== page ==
Specific laboratory studies are reserved for those children whose headaches suggest local structural or systemic disease. Base-line neurologic procedures include skull x-rays, electroencephalograms, echoencephalograms, and brain scans; all these are noninvasive tests. When available, computerized transaxial tomography has become an indispensable neurodiagnostic tool.26 Early lumbar puncture should be performed only when meningitis or subarachnoid hemorrhage is suspected. Intracranial angiography and pneumoencephalography are best accomplished after neurologic or neurosurgical consultation. Metabolic investigations should be ordered as indicated.

Electroencephalography may be of value in the differential diagnosis of vascular and muscle tension headache. In 50 per cent of children with migraine, the EEG is abnormal when performed during pain-free intervals.27 Findings include symmetric slow-wave activity, 4-6-cycleper-second paroxysmal hyperactivity, and, occasionally, spike discharges. Focal abnormalities are uncommon, but are frequently observed if the tracing is obtained during the headache attack.15 Spikewave complexes, indicative of a convulsive disorder, are rarely recorded.

TREATMENT OF HEADACHE SYMPTOMS (TABLE 3)

Acetylsalicylic acid remains the preferred drug for head pain of any origin and is particularly useful in muscle contraction and nonmigrainous vascular headaches.28-29 Acetaminophen appears to be equivalent to acetylsalicylic acid in its analgesic effect, although reduced antiinflammatory action makes it less useful in headaches having a vascular-inflammatory component.30 In appropriate doses these two drugs are as effective as other nonnarcotic analgesics and many narcotic derivatives as well.28,1*33 Because of erratic absorption, suppository forms must be used in higher doses than for agents given via the oral route.

Sedation is often helpful in patients with muscle tension and vascular headaches.29 Safe and appropriate sedatives in young children consist of a small group of antihistamines whose action is also antiemetic. Cyclizine and promethazine are suggested drugs of choice in this category. Diazepam and chloral hydrate can be employed as stronger sedatives, the former having the additional specific action of muscle relaxation. Barbiturates should be avoided in young children, as they may produce paradoxic hyperactivity.

In the treatment of severe, intractable headache secondary to cancer, subarachnoid hemorrhage, and meningeal or vascular inflammation, more potent analgesia and sedation are often necessary. The drug of choice for severe pain is morphine.34 This drug is effective subcutaneously, but must be used with caution, since it can induce vomiting, an associated problem in some children. Meperidine and methadone are satisfactory alternatives, as both can be administered orally. These medications can depress respiration and, therefore, must be used sparingly in patients with intracranial hypertension in whom pulmonary ventilation may already be compromised.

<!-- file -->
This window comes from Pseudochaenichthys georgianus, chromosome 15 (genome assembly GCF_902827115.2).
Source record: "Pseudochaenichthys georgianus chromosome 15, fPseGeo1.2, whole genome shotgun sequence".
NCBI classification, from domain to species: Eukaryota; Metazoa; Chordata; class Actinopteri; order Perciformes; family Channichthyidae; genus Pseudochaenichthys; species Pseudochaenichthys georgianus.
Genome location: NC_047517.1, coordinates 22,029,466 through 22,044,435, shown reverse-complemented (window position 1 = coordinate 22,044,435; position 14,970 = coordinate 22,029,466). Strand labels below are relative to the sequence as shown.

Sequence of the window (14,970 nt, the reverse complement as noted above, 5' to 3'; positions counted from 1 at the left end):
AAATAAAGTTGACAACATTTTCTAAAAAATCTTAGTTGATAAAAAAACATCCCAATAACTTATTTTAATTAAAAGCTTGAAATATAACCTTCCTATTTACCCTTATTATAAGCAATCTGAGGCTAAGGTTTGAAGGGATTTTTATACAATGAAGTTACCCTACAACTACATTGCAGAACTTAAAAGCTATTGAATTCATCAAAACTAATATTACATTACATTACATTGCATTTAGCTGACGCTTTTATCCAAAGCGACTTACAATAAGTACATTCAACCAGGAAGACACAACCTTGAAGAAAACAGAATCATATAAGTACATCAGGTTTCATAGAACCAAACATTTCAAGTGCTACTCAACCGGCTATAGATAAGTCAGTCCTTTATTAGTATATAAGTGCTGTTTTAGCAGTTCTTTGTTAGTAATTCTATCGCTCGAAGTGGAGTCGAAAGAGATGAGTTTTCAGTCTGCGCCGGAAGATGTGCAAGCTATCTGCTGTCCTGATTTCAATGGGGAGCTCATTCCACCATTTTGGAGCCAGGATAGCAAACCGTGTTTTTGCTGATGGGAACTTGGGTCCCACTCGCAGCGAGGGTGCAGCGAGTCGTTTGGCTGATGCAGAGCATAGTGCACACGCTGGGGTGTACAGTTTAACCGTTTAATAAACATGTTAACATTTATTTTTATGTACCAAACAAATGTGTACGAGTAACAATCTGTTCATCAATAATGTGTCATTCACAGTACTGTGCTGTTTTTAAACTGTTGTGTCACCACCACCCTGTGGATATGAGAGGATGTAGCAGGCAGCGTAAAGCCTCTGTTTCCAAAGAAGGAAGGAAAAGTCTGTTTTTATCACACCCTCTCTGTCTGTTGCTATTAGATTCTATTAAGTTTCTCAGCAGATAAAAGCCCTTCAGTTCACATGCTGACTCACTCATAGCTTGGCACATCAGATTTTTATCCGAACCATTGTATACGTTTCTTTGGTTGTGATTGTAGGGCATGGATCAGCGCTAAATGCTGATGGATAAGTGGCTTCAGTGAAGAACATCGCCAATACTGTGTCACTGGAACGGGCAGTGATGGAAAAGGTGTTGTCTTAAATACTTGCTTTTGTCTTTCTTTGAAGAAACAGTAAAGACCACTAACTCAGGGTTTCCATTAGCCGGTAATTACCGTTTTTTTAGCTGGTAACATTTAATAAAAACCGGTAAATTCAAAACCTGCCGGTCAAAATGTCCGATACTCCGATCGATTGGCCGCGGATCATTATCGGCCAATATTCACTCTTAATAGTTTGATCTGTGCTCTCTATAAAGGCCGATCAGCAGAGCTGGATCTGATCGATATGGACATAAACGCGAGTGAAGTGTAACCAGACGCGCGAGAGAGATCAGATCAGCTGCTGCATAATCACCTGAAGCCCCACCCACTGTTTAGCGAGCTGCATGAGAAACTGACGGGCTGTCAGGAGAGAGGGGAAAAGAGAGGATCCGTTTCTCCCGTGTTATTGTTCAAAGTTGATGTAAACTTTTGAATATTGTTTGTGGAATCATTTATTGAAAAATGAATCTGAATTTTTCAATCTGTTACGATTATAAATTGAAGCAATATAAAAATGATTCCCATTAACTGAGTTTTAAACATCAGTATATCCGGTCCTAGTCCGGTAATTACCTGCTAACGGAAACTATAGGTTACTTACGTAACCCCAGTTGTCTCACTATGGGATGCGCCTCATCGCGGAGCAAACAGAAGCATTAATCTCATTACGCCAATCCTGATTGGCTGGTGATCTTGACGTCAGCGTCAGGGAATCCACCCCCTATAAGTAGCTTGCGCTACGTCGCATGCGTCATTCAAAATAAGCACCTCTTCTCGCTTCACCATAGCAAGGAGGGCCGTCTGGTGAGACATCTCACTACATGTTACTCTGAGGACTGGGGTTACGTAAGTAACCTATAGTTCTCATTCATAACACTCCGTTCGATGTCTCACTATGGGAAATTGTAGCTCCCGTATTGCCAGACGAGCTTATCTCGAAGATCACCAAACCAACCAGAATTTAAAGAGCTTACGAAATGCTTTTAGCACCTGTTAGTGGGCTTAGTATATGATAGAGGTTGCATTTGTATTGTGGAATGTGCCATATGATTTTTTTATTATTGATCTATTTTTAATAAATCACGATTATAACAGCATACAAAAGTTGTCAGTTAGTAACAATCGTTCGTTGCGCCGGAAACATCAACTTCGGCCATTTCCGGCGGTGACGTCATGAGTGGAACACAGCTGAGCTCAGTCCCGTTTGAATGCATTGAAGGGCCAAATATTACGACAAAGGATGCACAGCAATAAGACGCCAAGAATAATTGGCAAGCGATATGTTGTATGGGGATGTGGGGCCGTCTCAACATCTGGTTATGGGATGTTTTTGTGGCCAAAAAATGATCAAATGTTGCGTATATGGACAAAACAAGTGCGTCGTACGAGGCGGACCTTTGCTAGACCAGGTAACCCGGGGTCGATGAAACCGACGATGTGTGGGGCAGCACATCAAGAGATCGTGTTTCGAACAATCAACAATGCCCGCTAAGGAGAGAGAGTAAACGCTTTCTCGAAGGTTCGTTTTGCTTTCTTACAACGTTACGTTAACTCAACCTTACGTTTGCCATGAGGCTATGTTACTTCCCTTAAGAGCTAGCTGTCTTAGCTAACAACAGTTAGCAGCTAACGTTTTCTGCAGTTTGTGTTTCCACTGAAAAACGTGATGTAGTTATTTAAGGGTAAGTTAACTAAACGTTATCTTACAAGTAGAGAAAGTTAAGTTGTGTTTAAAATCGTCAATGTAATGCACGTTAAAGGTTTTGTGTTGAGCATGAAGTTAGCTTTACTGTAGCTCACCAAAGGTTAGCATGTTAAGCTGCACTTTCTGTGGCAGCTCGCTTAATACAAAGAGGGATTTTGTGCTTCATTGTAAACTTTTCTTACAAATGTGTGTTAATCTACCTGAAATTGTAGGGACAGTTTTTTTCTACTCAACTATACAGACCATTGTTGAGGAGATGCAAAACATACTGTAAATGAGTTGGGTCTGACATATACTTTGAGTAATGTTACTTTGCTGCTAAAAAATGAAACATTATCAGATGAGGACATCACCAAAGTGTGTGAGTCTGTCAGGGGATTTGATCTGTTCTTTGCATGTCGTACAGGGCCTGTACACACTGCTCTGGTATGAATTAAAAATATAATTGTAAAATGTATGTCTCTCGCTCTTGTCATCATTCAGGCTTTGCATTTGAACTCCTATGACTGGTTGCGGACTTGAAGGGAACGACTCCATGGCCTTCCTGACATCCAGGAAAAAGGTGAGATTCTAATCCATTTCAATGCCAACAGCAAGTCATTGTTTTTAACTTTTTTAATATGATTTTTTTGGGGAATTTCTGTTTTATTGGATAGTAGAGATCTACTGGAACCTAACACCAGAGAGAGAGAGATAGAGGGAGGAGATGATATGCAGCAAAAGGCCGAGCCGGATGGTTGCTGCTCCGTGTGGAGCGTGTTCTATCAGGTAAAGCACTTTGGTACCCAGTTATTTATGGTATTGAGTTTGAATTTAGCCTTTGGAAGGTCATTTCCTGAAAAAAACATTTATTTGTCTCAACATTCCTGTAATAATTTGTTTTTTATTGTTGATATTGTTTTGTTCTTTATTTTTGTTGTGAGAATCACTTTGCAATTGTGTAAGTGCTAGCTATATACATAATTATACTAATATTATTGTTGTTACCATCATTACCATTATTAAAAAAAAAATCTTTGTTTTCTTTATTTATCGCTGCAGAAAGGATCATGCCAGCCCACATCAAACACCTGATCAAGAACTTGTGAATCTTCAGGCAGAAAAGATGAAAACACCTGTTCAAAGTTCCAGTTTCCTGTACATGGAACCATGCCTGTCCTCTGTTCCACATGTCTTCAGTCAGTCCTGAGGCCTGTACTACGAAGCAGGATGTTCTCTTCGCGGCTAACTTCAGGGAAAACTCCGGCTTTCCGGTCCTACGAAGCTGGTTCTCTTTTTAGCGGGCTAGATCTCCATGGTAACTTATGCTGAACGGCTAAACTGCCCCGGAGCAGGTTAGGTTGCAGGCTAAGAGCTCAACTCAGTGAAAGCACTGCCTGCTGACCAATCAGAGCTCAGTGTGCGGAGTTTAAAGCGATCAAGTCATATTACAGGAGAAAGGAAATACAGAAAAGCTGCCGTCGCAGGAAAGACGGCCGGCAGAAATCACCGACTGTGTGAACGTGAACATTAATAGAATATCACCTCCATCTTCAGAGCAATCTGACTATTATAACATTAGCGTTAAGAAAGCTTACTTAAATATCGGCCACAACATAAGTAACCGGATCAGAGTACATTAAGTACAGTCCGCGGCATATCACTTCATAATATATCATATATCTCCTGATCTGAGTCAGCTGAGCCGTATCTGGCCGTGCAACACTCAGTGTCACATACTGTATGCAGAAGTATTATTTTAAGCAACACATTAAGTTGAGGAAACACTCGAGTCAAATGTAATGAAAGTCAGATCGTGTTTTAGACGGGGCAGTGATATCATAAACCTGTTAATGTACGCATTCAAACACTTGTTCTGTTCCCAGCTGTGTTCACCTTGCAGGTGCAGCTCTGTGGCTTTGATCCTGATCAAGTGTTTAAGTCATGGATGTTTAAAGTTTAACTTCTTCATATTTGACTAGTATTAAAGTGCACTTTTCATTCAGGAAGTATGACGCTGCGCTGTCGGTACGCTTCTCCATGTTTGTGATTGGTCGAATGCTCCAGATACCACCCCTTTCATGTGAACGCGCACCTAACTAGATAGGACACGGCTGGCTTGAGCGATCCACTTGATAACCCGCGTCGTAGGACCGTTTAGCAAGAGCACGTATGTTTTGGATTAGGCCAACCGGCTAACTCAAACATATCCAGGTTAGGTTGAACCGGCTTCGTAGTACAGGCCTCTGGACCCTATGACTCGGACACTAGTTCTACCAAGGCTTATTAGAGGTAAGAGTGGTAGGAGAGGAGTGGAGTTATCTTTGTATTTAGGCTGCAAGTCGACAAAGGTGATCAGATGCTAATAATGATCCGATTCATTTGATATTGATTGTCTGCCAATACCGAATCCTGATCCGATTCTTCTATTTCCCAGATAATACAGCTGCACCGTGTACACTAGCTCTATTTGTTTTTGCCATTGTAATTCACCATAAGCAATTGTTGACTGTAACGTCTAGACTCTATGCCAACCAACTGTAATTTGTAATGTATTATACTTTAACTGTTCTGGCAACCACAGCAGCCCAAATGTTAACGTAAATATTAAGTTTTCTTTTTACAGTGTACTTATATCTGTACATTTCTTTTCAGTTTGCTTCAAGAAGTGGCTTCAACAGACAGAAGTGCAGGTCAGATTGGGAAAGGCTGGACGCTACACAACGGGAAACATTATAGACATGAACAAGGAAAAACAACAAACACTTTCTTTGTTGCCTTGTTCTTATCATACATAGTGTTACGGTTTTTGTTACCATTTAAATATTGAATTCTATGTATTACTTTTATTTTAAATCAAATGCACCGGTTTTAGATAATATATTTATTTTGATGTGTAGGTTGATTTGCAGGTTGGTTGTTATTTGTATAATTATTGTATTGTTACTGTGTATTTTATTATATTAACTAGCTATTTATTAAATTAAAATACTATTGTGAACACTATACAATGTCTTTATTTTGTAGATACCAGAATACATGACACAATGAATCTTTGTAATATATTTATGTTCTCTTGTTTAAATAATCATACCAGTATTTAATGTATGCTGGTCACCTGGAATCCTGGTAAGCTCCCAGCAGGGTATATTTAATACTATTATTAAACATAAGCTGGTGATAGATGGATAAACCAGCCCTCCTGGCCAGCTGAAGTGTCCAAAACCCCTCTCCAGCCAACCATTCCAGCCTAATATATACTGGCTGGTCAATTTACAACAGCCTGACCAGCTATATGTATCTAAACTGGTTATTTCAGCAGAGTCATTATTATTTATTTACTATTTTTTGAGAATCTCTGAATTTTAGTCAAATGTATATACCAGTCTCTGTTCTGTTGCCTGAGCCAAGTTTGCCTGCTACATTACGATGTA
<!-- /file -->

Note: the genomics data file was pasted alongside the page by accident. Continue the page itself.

Drugs to control nausea and vomiting include the antihistamines and phenothiazines.35 Cyclizine and promethazine act directly on the emetic center in the floor of the fourth ventricle, whereas chlorpromazine and its derivatives act on the more caudally located chemoreceptor trigger zone.35 Considering these different pharmacologie effects, the use of cyclizine or promethazine is recommended. The known extrapyramidal side effects produced by phenothiazines are essentially avoided.

Ergotamine, a direct vasoconstrictor, remains the drug of choice for migraine headaches.1,29 Adult dosage is 1-2 mg. every half-hour orally or sublingually until relief is obtained. No more than 6 mg. should be consumed per attack, however, nor more than 10 mg. weekly. Chronic, indiscriminate usage leads to "ergotism" with manifestations of peripheral circulatory insufficiency. Injectable forms of ergotamine can be used efficaciously in patients who are vomiting or are otherwise unable to take medication orally. Dosage is 0.25-0.5 mg. initially, with repeated injections in 30-60 minutes if necessary. Ergotamine can be safely supplemented with analgesics, sedatives, and antiemetic agents. Its use is generally recommended for children over eight years and for adolescents, although there is no apparent contraindication to its administration in younger children. However, tablets containing less than 1 mg. or elixirs are not available.

Table

TABLE 3DRUG THERAPY FOR HEADACHES

TABLE 3

DRUG THERAPY FOR HEADACHES